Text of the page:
[ Question ]

What are the most worthwhile forms of volunteer work?

by blueyedevil 19d7th Jan 20201 min read3 comments

4


I understand that particularly when it comes to developing countries, it is generally far more beneficial for others to instead invest your time in your specialization to acquire resources/capital and then send those resources to other people as aid. That said though, I think that there can be a recreational value to doing service/volunteer work, so given somebody like myself, a college student without too many servicable skills, are there any major forms of volunteer work that you would consider effective?

I hate these "humanitarian" programs where you pay a pile of money to go to another country and help build a house or something, especially given that you easily could have payed the money to multiple people there as a wage, which would have helped stimulate business and their skill development etc.

Are there any forms of humanitarian work or major volunteer projects that might be more effective? Even if, if not especially, they involve staying in your home country?

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2 Answers

I wrote a post on this a couple of years ago you might find interesting. Basically, my fellow volunteering enthusiasts and I decided it's useful to consider what you're looking to get out of volunteering (are you looking to do as much good as possible? or do you want to unwind and meet new people while doing a bit of good?). Then we suggested you come up with as many different possibilities as you can and rate then based on your priorities.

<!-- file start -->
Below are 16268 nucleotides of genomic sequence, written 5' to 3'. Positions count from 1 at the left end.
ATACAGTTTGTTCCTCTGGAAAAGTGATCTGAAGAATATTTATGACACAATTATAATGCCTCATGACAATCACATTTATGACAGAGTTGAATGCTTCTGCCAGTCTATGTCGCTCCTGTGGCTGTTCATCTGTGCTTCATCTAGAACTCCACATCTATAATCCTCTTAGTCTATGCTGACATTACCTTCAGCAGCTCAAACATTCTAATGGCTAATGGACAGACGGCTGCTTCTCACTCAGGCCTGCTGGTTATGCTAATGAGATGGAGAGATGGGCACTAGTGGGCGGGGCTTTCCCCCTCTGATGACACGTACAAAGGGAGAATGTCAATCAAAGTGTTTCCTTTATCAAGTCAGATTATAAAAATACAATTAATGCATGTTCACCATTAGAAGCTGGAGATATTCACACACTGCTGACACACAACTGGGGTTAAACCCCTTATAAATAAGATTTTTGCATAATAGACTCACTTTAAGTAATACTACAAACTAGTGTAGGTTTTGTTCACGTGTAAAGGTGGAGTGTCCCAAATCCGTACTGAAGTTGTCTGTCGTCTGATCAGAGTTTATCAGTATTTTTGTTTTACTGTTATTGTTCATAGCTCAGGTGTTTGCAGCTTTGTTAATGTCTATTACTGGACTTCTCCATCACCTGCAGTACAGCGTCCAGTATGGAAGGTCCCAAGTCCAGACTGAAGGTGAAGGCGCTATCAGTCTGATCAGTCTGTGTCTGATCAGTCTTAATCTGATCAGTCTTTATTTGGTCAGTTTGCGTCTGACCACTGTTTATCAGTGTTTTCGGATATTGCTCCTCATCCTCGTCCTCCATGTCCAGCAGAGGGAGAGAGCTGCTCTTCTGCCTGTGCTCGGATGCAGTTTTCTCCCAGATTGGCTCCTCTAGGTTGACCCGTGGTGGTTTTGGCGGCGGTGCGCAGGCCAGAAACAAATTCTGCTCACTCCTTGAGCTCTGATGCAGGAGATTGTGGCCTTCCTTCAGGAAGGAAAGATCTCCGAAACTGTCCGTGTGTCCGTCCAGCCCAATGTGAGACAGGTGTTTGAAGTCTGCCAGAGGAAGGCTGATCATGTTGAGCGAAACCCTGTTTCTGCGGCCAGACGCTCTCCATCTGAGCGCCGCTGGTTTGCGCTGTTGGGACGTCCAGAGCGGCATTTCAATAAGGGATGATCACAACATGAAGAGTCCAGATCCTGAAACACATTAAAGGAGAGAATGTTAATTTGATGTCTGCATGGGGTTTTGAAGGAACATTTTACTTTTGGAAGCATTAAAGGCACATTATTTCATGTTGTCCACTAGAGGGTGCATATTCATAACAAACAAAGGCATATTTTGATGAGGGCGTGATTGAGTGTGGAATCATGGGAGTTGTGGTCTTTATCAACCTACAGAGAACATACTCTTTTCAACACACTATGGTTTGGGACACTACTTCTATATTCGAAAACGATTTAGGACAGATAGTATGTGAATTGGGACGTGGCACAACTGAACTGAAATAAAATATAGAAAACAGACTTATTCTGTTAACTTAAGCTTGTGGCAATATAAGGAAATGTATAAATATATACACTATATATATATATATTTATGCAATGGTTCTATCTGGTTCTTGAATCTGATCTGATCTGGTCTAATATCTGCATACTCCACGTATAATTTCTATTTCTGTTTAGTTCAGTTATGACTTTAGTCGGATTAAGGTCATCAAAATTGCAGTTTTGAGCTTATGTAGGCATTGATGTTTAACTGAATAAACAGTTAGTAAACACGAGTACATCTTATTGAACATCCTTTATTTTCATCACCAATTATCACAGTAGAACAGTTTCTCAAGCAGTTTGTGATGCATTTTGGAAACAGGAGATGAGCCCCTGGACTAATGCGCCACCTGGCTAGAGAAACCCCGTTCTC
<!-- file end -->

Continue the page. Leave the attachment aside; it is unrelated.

https://forum.effectivealtruism.org/posts/ScLHyCY6JCr5FtuiY/effective-volunteering

Even if local volunteer opportunities are limited, you might still be able to find one that helps you learn a lot about an issue with EA relevance, or about nonprofit organizations more generally. Some of the benefits which someone could get from volunteer work in the developed world:

  • Working with many different kinds of people. For example, volunteering in a free health clinic might help you better understand the experiences of recent immigrants and of people who don't have homes. While there are differences between, say, recent immigrants to the U.S. and refugees in Uganda, getting a better sense for the breadth of human experience could still be useful in your later work.
    • This doesn't just apply to the recipients of whatever help you provide. If you work alongside people with a lot of experience in fields like social work, and especially if you ask polite questions about what they've learned from their education and their nonprofit work, you'll get a sense for different approaches (both practical and academic) to universal issues like poverty.
  • Being involved with an organization that isn't trying to make a profit. Nonprofits, whether driven by EA principles or not, have certain things in common (legal structure, the need to fundraise, serving "users" who aren't customers and who may not give as much direct feedback because they don't have a choice of what service to use, etc.) 
    • If you're helping out with accounting, event logistics, fundraising, or communications (to give a few examples), you're probably learning things that could serve you well in a future EA role. I know of several EA org employees who came from the nonprofit world and brought useful skills with them.

If you do volunteer, I'd recommend trying to consider what you can learn from the opportunity. This could mean finding an organization that seems to be unusually effective at doing whatever they do, even if their "cause area" isn't especially promising. It could also mean finding an organization that badly needs more people and isn't particularly well-run, if that puts you in a position to have a lot of responsibility early on. (Of course, I don't advise taking a high-responsibility position if you don't think your contributions will be counterfactually positive.)